Ladybug Transistor
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Malborough Farms , 6/10
Beverley Atonale , 7/10
The Albemarle Sound , 6.5/10
Argyle Heir , 6/10
The Ladybug Transistor (2003), 4.5/10
Can't Wait Another Day (2007), 5/10
Clutching Stems (2011), 4.5/10
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(Clicka qua per la versione Italiana)

Ladybug Transistor was originally the project of vocalist Olson, who employed a revolving cast of musicians (notably Ed Powers) on Malborough Farms (Park'n'Ride, 1995). Their surreal pop songs borrowed from the Byrds' jingle-jangling folk-rock, the Mamas And Papas' hippie spirit, Galaxie 500's ambient psychedelia and the Zombies' pop orchestrations. The instrumental Lout was a good manifesto per their post-psychedelic easy-listening. Ditties like Seadrift and 95 Miles Per Hour were carefully arranged and sung, placing Ladybug Transistor next to Britain's Belle And Sebastian. and Colorado's Apples In Stereo. Song For Vocoder And Trumpet was perhaps the supreme abstraction of their ideas.

Beverley Atonale (Merge, 1997), featuring guitarist Jeff Baron, leaned towards gentle, peaceful folk-rock (This Order Is Tall, Windy, It Will Be A Lifetime) but adorned with sumptuous arrangements that evoked the specters of Brian Wilson (i.e., later Beach Boys) and Brian Jones (i.e., mid-period Rolling Stones).

Jeff Baron and keyboardist Sasha Bell were also in the Essex Green with Chris Ziter, that released retro-pop collections such as Everything Is Green (Kindercore, 1999), The Long Goodbye (Merge, 2003) and Cannibal Sea (2006).

On the baroque The Albemarle Sound (Merge, 1999), that also featured Bell (but lost Ed Powers), the band was still swinging from the Beach Boys (the heavily arranged ballad Today Knows) to the Associations (Six Times) to the Zombies (The Great British Spring) and the Byrds (Like A Summer Rain), and occasionally experimenting with textures (the instrumental Cienfuegos, sounding almost like Calexico). But the sublime pop bliss of Aleida's Theme, Oceans In The Hall (one of their peaks) and Meadowport Arch left no doubt that theirs was no nostalgic tribute and instead a creative musical effort. Baron and Bell were becoming the central axis of the band.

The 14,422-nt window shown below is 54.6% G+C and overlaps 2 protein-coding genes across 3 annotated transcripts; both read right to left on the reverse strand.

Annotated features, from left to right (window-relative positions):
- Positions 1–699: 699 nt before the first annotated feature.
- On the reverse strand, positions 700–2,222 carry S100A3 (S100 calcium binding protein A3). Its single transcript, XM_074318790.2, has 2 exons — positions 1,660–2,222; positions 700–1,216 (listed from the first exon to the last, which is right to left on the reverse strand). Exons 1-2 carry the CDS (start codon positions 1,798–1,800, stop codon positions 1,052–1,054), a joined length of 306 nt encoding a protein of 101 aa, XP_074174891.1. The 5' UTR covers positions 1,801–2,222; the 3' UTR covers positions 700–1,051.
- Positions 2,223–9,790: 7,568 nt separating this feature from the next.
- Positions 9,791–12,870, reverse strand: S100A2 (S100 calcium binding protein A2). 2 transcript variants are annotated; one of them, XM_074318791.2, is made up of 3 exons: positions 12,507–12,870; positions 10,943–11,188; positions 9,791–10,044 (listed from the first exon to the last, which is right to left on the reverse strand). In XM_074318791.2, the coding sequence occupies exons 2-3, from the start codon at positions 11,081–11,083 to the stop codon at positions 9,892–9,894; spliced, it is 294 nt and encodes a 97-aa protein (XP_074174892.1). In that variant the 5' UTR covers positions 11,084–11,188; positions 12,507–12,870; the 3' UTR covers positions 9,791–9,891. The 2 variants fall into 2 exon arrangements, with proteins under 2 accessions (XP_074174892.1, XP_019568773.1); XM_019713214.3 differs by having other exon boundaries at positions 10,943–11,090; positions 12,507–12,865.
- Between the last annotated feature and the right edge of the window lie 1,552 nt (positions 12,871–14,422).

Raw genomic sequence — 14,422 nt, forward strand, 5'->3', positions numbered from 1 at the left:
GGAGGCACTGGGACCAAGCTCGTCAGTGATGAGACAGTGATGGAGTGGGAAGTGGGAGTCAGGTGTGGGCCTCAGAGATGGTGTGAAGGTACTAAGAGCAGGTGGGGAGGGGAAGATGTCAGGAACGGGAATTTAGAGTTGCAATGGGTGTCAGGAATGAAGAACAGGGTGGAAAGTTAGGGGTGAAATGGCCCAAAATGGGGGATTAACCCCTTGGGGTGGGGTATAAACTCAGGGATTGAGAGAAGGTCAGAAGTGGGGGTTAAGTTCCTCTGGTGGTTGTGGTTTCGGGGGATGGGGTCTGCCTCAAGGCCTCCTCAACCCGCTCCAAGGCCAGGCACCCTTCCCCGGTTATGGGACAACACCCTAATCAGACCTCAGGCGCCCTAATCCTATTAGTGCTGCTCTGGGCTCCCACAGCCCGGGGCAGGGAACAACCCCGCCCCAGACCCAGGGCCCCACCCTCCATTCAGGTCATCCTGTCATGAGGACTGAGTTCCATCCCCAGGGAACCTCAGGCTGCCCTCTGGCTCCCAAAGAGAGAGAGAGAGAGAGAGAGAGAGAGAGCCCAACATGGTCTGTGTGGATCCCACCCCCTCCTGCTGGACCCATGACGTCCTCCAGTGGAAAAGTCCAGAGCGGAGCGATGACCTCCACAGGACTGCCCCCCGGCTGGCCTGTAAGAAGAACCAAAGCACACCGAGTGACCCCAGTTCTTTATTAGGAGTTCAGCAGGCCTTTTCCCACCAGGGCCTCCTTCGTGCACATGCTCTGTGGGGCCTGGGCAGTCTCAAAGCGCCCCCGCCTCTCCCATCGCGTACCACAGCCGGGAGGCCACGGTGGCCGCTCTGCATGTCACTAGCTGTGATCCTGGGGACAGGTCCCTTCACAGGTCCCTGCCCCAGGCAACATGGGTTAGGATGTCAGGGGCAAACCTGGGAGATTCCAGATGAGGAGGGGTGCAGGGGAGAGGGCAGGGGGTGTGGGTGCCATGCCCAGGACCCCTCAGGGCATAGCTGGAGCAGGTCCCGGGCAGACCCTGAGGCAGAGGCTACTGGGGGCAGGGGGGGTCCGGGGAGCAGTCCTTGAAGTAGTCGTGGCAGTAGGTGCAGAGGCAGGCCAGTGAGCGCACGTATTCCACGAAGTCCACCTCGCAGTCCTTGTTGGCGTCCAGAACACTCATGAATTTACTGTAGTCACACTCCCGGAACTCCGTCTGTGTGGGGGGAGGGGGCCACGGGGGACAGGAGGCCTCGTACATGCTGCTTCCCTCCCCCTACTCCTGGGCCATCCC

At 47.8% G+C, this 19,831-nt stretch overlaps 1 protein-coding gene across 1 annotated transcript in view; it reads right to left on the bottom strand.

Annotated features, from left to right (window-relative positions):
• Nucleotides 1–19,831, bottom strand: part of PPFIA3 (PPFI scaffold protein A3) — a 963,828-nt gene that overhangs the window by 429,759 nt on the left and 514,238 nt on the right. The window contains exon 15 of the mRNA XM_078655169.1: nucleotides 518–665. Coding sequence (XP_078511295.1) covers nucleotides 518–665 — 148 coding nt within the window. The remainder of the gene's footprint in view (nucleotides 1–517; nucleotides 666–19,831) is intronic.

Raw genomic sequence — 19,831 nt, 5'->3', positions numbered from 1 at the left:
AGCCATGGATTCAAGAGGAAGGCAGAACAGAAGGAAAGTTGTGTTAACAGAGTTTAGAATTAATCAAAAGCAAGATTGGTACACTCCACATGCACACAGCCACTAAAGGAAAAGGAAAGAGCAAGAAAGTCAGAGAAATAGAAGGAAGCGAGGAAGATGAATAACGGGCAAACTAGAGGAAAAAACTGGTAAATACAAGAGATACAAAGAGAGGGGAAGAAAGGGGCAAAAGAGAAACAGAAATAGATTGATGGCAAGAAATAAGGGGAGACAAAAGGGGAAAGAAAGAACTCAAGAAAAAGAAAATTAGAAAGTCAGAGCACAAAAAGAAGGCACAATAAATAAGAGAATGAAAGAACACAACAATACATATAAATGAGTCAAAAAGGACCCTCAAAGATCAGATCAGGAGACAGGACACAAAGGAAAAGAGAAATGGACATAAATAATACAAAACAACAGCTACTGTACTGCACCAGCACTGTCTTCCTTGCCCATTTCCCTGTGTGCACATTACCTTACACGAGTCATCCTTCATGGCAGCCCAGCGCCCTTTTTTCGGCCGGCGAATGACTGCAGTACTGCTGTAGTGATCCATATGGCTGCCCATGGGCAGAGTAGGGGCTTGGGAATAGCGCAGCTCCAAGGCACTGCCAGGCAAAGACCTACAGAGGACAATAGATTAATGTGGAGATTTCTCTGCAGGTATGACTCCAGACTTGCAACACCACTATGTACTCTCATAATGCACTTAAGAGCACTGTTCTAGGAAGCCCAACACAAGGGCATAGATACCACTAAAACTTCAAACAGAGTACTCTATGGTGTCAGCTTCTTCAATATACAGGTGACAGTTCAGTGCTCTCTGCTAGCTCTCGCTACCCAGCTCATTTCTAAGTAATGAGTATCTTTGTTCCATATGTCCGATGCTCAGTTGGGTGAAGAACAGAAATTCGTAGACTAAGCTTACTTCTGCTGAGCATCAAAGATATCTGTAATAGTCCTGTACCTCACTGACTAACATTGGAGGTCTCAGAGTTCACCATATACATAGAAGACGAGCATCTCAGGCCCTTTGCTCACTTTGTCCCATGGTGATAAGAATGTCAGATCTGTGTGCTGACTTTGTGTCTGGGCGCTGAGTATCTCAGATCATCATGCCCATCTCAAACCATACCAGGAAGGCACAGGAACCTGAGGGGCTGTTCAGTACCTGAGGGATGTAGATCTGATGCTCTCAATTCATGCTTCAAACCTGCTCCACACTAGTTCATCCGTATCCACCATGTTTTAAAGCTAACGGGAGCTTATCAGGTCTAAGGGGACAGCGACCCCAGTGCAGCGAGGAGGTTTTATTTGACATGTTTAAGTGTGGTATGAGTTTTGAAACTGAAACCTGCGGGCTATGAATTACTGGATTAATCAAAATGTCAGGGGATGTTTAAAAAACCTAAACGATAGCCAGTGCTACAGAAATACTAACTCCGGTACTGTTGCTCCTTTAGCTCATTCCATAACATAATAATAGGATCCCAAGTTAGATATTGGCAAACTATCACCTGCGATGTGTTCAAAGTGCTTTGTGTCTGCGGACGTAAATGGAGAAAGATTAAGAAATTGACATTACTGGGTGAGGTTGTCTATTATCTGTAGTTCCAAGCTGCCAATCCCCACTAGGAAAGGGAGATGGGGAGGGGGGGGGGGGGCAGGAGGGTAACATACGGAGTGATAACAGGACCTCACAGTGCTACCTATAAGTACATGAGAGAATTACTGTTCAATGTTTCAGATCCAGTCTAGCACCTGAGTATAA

The single Brighton Bound (2000) Confirming that they are one of the most interesting bands to ride the folk-rock plains in a long time, Ladybug Transistor upped the ante on Argyle Heir (Merge, 2001) with some classical sounding pieces (Catherine Elizabeth, The Reclusive Hero, Perfect For Shuttering) that sometimes evoke Joe Byrd's United States of America. The gentle and baroque pop ditties (Fire On the Ocean, Words Hang In the Air, In a Certain Place, Caton Gardens) are feathers in the tradition of Magnetic Fields and Belle And Sebastian. But mood pieces like Echoes are more than a melody and a jangle: they are embedded in a spacey and surreal atmosphere that is closer to Calexico and Scenic. Their sound inhabits a crack between retro-pop and acid-rock. Its extreme manifestation is the instrumental muzak of Going Up North (Icicles) and Fjords of Winter. Keyboardist Sasha Bell and violinist Julia Rydholm are contributing more than just background noise.

Keyboardist Sasha Bell, that had composed many of Ladybug Transistor's songs, left the band in 2001 and started The Finishing School, that released Destination Girl (2003).

The Ladybug Transistor (Merge, 2003) was their most uninspired work. There was little of substance here, and Gary Olson sounded aloof if not altogether indifferent to his lyrics. The album seemed to be mostly a vehicle for one song, These Days in Flames.

Can't Wait Another Day (Merge, 2007), featuring keyboardist Kyle Forester and guitarist Ben Crum (and greatly downplaying the contribution of Jeff Baron), did not have a center but fluctuated around an idea of old-fashioned "middle of the road" pop songs with plenty of keyboards, horns and strings (Always on the Telephone, I"m Not Mad Enough, Lord Don't Pass Me By).

Clutching Stems (2011) featured yet another lineup behind frontman Gary Olson: bassist Julia Rydholm, keyboardist Kyle Forester, guitarists Mark Dzula and Michael O'Neil, and drummer Eric Farber. The sound is probably the best yet, but the songs are rather disposable.

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